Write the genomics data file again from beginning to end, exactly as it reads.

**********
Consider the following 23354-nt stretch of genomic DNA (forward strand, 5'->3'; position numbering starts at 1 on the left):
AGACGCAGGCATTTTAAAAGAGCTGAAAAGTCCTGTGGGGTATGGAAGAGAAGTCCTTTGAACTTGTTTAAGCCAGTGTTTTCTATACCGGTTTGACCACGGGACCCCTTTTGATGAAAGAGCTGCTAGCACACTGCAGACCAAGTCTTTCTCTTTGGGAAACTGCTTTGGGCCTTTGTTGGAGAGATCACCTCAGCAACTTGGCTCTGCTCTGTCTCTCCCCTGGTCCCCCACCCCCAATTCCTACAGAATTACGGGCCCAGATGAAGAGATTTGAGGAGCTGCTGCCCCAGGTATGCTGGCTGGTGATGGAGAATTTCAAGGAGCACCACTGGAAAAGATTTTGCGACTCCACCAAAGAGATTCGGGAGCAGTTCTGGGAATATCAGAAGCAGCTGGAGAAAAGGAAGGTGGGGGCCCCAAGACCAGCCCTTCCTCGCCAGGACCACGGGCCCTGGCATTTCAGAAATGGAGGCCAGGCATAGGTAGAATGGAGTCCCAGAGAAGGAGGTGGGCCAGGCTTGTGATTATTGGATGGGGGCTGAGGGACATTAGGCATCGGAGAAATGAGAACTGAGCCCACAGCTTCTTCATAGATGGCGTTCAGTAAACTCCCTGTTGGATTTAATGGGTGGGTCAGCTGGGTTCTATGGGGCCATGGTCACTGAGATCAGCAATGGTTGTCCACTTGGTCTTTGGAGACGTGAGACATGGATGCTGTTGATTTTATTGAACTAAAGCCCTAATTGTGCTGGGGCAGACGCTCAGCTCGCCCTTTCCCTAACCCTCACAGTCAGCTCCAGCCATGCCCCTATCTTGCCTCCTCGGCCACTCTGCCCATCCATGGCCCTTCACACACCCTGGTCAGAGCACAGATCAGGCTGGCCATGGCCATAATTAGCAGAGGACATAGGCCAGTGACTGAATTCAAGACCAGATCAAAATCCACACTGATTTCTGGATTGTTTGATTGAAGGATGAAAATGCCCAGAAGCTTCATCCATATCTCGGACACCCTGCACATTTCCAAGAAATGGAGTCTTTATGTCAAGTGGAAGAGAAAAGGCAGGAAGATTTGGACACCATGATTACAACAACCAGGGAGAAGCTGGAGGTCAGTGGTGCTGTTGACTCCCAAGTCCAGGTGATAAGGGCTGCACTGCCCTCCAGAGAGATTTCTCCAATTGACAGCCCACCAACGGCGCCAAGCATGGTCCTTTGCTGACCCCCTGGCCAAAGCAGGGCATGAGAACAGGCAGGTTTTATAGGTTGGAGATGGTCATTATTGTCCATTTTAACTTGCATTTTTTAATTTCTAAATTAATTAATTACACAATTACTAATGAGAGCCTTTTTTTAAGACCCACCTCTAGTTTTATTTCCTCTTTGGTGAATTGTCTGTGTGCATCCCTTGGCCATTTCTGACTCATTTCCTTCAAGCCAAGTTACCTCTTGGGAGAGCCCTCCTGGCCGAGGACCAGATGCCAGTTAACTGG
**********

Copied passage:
Consider the following 23354-nt stretch of genomic DNA (forward strand, 5'->3'; position numbering starts at 1 on the left):
AGACGCAGGCATTTTAAAAGAGCTGAAAAGTCCTGTGGGGTATGGAAGAGAAGTCCTTTGAACTTGTTTAAGCCAGTGTTTTCTATACCGGTTTGACCACGGGACCCCTTTTGATGAAAGAGCTGCTAGCACACTGCAGACCAAGTCTTTCTCTTTGGGAAACTGCTTTGGGCCTTTGTTGGAGAGATCACCTCAGCAACTTGGCTCTGCTCTGTCTCTCCCCTGGTCCCCCACCCCCAATTCCTACAGAATTACGGGCCCAGATGAAGAGATTTGAGGAGCTGCTGCCCCAGGTATGCTGGCTGGTGATGGAGAATTTCAAGGAGCACCACTGGAAAAGATTTTGCGACTCCACCAAAGAGATTCGGGAGCAGTTCTGGGAATATCAGAAGCAGCTGGAGAAAAGGAAGGTGGGGGCCCCAAGACCAGCCCTTCCTCGCCAGGACCACGGGCCCTGGCATTTCAGAAATGGAGGCCAGGCATAGGTAGAATGGAGTCCCAGAGAAGGAGGTGGGCCAGGCTTGTGATTATTGGATGGGGGCTGAGGGACATTAGGCATCGGAGAAATGAGAACTGAGCCCACAGCTTCTTCATAGATGGCGTTCAGTAAACTCCCTGTTGGATTTAATGGGTGGGTCAGCTGGGTTCTATGGGGCCATGGTCACTGAGATCAGCAATGGTTGTCCACTTGGTCTTTGGAGACGTGAGACATGGATGCTGTTGATTTTATTGAACTAAAGCCCTAATTGTGCTGGGGCAGACGCTCAGCTCGCCCTTTCCCTAACCCTCACAGTCAGCTCCAGCCATGCCCCTATCTTGCCTCCTCGGCCACTCTGCCCATCCATGGCCCTTCACACACCCTGGTCAGAGCACAGATCAGGCTGGCCATGGCCATAATTAGCAGAGGACATAGGCCAGTGACTGAATTCAAGACCAGATCAAAATCCACACTGATTTCTGGATTGTTTGATTGAAGGATGAAAATGCCCAGAAGCTTCATCCATATCTCGGACACCCTGCACATTTCCAAGAAATGGAGTCTTTATGTCAAGTGGAAGAGAAAAGGCAGGAAGATTTGGACACCATGATTACAACAACCAGGGAGAAGCTGGAGGTCAGTGGTGCTGTTGACTCCCAAGTCCAGGTGATAAGGGCTGCACTGCCCTCCAGAGAGATTTCTCCAATTGACAGCCCACCAACGGCGCCAAGCATGGTCCTTTGCTGACCCCCTGGCCAAAGCAGGGCATGAGAACAGGCAGGTTTTATAGGTTGGAGATGGTCATTATTGTCCATTTTAACTTGCATTTTTTAATTTCTAAATTAATTAATTACACAATTACTAATGAGAGCCTTTTTTTAAGACCCACCTCTAGTTTTATTTCCTCTTTGGTGAATTGTCTGTGTGCATCCCTTGGCCATTTCTGACTCATTTCCTTCAAGCCAAGTTACCTCTTGGGAGAGCCCTCCTGGCCGAGGACCAGATGCCAGTTAACTGG